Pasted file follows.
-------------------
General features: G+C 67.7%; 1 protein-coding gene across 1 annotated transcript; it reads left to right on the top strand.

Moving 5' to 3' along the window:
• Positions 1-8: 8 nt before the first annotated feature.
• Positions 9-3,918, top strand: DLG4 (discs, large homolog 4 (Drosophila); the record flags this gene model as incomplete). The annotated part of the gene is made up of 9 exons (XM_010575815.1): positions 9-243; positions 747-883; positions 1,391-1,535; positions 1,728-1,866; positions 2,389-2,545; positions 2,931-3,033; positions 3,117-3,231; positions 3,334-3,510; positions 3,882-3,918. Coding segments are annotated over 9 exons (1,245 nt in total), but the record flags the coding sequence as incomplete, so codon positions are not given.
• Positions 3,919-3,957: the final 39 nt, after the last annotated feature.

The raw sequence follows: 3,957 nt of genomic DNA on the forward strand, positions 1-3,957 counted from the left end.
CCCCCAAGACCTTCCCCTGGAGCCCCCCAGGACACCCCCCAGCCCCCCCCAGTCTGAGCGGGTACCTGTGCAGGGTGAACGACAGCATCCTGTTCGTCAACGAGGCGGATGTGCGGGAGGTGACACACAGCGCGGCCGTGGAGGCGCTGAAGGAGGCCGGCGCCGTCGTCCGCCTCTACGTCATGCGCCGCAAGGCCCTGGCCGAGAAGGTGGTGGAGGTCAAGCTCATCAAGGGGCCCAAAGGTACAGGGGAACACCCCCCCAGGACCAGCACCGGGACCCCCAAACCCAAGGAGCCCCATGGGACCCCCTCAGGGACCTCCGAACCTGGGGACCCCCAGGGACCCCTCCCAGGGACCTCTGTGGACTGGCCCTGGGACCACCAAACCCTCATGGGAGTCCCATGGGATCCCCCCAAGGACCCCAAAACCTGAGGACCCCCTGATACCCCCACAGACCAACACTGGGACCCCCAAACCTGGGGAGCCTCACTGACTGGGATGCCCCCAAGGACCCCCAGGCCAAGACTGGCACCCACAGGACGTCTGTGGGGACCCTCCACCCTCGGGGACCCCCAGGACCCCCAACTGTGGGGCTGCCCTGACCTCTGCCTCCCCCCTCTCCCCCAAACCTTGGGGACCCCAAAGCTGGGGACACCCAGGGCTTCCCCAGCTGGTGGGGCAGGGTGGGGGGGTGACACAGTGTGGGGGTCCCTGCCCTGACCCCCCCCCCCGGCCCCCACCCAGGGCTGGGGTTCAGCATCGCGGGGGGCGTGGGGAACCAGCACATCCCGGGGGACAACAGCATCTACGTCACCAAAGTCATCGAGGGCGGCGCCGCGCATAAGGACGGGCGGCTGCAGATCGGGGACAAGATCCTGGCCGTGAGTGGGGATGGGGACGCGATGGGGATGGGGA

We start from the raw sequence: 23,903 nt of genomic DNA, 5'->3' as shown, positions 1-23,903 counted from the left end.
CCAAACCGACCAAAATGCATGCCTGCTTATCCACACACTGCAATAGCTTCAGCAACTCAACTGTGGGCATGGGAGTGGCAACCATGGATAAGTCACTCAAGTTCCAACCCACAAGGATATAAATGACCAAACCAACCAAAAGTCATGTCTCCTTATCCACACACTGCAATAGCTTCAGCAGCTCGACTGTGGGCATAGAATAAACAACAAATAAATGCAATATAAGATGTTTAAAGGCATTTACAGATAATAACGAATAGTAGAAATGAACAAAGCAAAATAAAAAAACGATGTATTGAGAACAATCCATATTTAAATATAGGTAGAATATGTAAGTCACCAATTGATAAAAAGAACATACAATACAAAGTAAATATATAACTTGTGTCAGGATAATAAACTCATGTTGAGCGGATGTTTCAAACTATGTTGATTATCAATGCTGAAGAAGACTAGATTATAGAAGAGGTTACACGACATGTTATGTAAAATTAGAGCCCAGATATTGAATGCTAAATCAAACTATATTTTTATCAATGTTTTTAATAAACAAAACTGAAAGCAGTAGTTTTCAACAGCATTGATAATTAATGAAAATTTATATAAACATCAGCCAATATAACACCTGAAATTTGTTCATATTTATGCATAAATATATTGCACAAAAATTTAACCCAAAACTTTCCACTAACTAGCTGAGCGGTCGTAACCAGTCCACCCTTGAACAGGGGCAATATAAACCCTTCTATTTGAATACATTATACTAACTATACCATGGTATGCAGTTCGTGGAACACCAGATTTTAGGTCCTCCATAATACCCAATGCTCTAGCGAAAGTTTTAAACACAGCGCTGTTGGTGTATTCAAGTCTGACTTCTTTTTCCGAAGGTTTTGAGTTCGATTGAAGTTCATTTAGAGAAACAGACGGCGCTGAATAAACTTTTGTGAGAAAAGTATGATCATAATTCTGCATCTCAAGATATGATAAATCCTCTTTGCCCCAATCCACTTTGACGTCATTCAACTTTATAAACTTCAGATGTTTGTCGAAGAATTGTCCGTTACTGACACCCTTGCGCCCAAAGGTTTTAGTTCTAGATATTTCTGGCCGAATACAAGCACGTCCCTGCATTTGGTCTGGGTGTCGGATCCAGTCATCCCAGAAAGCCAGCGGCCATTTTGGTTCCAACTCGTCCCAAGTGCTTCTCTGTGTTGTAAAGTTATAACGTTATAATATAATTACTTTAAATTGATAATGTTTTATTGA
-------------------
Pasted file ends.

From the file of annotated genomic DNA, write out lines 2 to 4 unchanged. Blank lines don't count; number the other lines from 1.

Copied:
Moving 5' to 3' along the window:
• Positions 1-8: 8 nt before the first annotated feature.
• Positions 9-3,918, top strand: DLG4 (discs, large homolog 4 (Drosophila); the record flags this gene model as incomplete). The annotated part of the gene is made up of 9 exons (XM_010575815.1): positions 9-243; positions 747-883; positions 1,391-1,535; positions 1,728-1,866; positions 2,389-2,545; positions 2,931-3,033; positions 3,117-3,231; positions 3,334-3,510; positions 3,882-3,918. Coding segments are annotated over 9 exons (1,245 nt in total), but the record flags the coding sequence as incomplete, so codon positions are not given.